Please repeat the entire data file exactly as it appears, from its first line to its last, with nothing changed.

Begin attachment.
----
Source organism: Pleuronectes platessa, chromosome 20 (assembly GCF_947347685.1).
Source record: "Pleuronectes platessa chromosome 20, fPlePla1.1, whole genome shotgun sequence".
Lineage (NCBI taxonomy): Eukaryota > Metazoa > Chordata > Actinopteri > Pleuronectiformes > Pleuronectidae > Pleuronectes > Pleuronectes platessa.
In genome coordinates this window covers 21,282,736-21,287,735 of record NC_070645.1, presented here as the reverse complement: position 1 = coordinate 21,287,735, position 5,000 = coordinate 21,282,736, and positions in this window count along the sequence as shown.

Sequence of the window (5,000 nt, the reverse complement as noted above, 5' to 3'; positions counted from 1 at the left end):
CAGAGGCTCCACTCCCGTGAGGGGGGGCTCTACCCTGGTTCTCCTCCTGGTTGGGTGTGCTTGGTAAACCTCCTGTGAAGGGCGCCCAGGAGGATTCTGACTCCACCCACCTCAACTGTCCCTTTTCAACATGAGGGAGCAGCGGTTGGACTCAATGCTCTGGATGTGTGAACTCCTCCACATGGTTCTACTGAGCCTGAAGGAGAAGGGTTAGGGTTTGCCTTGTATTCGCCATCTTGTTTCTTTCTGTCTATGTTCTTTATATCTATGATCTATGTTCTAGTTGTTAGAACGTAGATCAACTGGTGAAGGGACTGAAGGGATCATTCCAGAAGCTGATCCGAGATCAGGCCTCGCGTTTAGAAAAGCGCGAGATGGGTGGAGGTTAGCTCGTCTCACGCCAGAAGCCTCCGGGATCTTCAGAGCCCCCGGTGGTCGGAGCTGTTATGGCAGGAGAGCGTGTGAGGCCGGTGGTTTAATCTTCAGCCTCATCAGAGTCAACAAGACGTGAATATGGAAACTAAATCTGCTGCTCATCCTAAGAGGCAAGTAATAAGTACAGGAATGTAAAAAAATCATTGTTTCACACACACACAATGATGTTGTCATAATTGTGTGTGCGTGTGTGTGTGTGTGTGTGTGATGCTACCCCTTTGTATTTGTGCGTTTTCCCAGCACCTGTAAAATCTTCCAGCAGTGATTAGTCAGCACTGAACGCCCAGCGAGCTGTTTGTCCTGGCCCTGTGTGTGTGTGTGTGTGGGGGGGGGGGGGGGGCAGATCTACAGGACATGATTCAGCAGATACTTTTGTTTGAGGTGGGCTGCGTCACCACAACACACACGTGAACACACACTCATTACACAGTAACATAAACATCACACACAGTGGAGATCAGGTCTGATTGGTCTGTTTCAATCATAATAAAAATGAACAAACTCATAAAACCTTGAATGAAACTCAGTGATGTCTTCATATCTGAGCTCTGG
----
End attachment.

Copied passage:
Source organism: Pleuronectes platessa, chromosome 20 (assembly GCF_947347685.1).
Source record: "Pleuronectes platessa chromosome 20, fPlePla1.1, whole genome shotgun sequence".
Lineage (NCBI taxonomy): Eukaryota > Metazoa > Chordata > Actinopteri > Pleuronectiformes > Pleuronectidae > Pleuronectes > Pleuronectes platessa.
In genome coordinates this window covers 21,282,736-21,287,735 of record NC_070645.1, presented here as the reverse complement: position 1 = coordinate 21,287,735, position 5,000 = coordinate 21,282,736, and positions in this window count along the sequence as shown.

Sequence of the window (5,000 nt, the reverse complement as noted above, 5' to 3'; positions counted from 1 at the left end):
CAGAGGCTCCACTCCCGTGAGGGGGGGCTCTACCCTGGTTCTCCTCCTGGTTGGGTGTGCTTGGTAAACCTCCTGTGAAGGGCGCCCAGGAGGATTCTGACTCCACCCACCTCAACTGTCCCTTTTCAACATGAGGGAGCAGCGGTTGGACTCAATGCTCTGGATGTGTGAACTCCTCCACATGGTTCTACTGAGCCTGAAGGAGAAGGGTTAGGGTTTGCCTTGTATTCGCCATCTTGTTTCTTTCTGTCTATGTTCTTTATATCTATGATCTATGTTCTAGTTGTTAGAACGTAGATCAACTGGTGAAGGGACTGAAGGGATCATTCCAGAAGCTGATCCGAGATCAGGCCTCGCGTTTAGAAAAGCGCGAGATGGGTGGAGGTTAGCTCGTCTCACGCCAGAAGCCTCCGGGATCTTCAGAGCCCCCGGTGGTCGGAGCTGTTATGGCAGGAGAGCGTGTGAGGCCGGTGGTTTAATCTTCAGCCTCATCAGAGTCAACAAGACGTGAATATGGAAACTAAATCTGCTGCTCATCCTAAGAGGCAAGTAATAAGTACAGGAATGTAAAAAAATCATTGTTTCACACACACACAATGATGTTGTCATAATTGTGTGTGCGTGTGTGTGTGTGTGTGTGTGATGCTACCCCTTTGTATTTGTGCGTTTTCCCAGCACCTGTAAAATCTTCCAGCAGTGATTAGTCAGCACTGAACGCCCAGCGAGCTGTTTGTCCTGGCCCTGTGTGTGTGTGTGTGTGGGGGGGGGGGGGGGGCAGATCTACAGGACATGATTCAGCAGATACTTTTGTTTGAGGTGGGCTGCGTCACCACAACACACACGTGAACACACACTCATTACACAGTAACATAAACATCACACACAGTGGAGATCAGGTCTGATTGGTCTGTTTCAATCATAATAAAAATGAACAAACTCATAAAACCTTGAATGAAACTCAGTGATGTCTTCATATCTGAGCTCTGG